Open banking “a tectonic shift”

Australia’s big four banks – the Commonwealth, Westpac, ANZ and National Australia Bank – already under critical scrutiny from the Federal Government’s Royal Commission into the financial services sector, are also girding themselves for the challenges of open banking, writes Roland Tellzen.

By Jon Watkins

It is being described as the most dramatic revolution in the country’s financial services sector since the wave of banking deregulations of the 1980s. 
Open banking, under which banks are required to enable customers to share their data securely with third parties to accelerate digital change, is scheduled to kick off next year, with the big four in particular required to be ready to let their customers “own” their financial data by 1 July 2019.

Not surprisingly then, open banking was also one of the keenly attended opening topics at Sibos, with a panel session including representatives from Deutsche Bank, Mastercard and Natixis, pondering the implications of the trend.

As the chief digital officer global transaction banking for Deutsche Bank, Thomas Nielsen, put it to Sibos, open banking was a “tectonic shift” bringing both challenges and opportunities to traditional players in the fintech sector.

In Australia, open banking is the first shot in the Government’s legislated Computer Data Right, which is designed to ultimately give Australians greater control over their data, empowering customers to choose to share their data with trusted recipients only for the purposes that they have authorised.

While the financial sector will spearhead the plan, it is envisaged to be eventually rolled out across the economy on a sector-by-sector basis. The energy and telecommunications sectors are next in line after banking.

“It is something that the industry is entering into in a phased approach,” the vice-president of security solutions for Mastercard, Mallika Sathi, told Sibos.

Australia’s Consumer Data Right is but one part of a broader global trend to empower citizens with control over the data. The UK’s largest nine banks, accounting for 90% of the British market, began their own implementation of open banking at the start of this year. The UK model is one the Australian Government says it’s most closely following, with some important differences.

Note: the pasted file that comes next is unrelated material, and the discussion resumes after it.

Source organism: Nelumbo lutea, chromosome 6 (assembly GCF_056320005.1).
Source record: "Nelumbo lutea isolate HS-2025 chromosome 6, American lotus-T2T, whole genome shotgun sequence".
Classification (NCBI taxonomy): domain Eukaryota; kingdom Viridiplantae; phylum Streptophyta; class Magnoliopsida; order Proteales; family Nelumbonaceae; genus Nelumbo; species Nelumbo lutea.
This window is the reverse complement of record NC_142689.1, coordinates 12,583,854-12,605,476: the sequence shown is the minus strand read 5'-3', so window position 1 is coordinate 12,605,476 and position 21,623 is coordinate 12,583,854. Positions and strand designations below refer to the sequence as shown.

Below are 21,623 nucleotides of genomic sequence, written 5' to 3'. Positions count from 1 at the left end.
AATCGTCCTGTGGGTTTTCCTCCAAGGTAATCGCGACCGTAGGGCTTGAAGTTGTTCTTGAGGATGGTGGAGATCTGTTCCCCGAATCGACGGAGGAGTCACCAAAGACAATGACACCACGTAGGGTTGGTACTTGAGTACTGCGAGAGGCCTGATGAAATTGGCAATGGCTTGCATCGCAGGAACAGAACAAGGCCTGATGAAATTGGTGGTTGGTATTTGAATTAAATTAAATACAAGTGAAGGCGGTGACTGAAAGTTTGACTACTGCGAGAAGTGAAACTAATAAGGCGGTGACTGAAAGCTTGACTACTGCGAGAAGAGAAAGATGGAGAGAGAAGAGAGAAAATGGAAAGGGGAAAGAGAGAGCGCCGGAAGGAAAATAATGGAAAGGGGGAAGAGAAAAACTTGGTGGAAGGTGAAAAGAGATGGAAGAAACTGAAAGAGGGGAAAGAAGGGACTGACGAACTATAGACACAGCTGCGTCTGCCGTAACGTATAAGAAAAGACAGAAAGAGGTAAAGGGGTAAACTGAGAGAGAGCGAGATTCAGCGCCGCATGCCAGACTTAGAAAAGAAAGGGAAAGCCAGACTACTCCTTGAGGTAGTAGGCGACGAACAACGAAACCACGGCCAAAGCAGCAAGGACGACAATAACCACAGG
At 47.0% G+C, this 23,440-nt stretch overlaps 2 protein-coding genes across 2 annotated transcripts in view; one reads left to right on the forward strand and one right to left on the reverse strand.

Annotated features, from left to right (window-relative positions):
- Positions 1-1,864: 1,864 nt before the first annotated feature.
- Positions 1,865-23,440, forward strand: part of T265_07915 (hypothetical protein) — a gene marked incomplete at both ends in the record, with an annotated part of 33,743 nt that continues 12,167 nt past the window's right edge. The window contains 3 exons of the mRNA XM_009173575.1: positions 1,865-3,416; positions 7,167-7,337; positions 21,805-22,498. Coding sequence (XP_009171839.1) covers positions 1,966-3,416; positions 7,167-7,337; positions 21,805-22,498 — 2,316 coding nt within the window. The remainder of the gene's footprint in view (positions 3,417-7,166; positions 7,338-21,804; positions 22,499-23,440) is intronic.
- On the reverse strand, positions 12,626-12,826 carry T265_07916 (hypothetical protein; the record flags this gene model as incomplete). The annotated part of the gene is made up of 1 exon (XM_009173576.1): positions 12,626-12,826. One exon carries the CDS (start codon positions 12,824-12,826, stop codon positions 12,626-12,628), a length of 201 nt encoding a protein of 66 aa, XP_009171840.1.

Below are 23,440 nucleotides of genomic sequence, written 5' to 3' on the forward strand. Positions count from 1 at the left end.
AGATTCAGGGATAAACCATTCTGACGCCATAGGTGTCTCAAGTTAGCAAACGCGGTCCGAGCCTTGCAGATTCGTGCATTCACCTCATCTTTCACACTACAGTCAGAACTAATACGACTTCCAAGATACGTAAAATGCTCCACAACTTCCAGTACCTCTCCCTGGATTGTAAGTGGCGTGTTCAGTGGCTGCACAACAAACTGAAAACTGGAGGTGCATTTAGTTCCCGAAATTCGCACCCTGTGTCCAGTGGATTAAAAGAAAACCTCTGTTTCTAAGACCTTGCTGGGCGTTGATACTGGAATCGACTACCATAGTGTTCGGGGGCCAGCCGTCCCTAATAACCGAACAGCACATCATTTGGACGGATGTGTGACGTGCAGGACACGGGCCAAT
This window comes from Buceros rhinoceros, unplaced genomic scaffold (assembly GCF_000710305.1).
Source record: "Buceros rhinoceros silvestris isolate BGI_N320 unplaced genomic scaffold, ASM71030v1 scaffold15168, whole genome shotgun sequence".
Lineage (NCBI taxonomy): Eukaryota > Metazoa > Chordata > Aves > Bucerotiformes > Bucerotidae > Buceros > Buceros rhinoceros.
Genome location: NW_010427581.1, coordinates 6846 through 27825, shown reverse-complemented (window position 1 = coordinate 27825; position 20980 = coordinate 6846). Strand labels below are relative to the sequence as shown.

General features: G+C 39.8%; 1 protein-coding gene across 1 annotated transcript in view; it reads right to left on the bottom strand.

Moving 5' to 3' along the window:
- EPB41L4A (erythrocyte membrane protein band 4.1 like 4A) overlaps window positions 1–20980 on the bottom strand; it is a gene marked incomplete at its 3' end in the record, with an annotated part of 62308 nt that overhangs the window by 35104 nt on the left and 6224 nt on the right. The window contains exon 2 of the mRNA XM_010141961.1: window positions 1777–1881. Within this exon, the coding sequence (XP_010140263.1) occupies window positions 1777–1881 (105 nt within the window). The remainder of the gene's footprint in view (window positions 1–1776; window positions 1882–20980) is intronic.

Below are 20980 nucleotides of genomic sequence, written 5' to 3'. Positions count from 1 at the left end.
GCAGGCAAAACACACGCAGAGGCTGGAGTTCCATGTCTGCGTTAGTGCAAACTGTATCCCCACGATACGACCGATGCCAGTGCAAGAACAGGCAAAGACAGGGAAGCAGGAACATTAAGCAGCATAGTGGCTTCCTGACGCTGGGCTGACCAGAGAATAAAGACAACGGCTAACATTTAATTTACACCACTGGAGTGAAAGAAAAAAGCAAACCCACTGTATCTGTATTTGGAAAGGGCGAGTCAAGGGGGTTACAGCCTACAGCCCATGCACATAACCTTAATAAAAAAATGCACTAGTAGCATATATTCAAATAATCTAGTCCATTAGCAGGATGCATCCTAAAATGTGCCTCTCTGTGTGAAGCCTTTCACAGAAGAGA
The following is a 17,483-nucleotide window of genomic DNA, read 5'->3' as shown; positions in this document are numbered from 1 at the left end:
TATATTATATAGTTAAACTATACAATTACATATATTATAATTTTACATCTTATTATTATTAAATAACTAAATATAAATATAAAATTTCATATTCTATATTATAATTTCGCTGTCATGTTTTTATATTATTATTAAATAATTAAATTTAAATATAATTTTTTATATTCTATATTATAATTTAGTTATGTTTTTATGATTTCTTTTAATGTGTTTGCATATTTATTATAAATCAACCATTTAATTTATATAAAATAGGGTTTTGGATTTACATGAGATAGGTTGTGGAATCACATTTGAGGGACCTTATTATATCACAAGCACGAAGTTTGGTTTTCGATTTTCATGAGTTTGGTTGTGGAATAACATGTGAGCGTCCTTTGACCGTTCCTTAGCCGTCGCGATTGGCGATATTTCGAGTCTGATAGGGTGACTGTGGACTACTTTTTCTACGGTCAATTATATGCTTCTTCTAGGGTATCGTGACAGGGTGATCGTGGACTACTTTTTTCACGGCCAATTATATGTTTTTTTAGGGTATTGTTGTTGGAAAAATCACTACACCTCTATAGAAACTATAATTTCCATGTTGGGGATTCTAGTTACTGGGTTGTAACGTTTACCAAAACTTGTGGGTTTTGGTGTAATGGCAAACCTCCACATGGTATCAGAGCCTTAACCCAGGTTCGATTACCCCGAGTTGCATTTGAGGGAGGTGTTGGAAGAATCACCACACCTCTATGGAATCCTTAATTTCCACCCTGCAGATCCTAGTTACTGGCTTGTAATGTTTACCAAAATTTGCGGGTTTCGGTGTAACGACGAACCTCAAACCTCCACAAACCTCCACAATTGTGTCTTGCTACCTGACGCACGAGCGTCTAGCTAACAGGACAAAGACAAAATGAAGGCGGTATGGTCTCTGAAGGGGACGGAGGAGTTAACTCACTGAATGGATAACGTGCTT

Private enterprise is also seeking to carve a niche within the open data movement. Just earlier this month, world wide web inventor, Sir Tim Berners-Lee, announced he was working on a start-up, called Inrupt, tasked with helping people control their data – by essentially building an “internet of the future”.
Inrupt will achieve this through a platform it dubs Solid, which will let consumers decide how they want to store their data – from contacts, photos, music and calendar events through to fitness and health activity – and control access to that data.

As such, Inrupt, and the raft of government-mandated open data policies – is working to assuage growing public concerns about the sheer mass and detail of individuals’ data that is held on various private servers and ripe to be mined for a whole host of targeted commercial, and sometimes even nefarious, purposes.
In terms of the Australian open banking policy, the aim is that by forcing banks to make their customers’ account and payment data available through secure application programming interfaces (APIs), having access to such data means that customers will be equipped to make more informed decisions about the financial products that are right for them.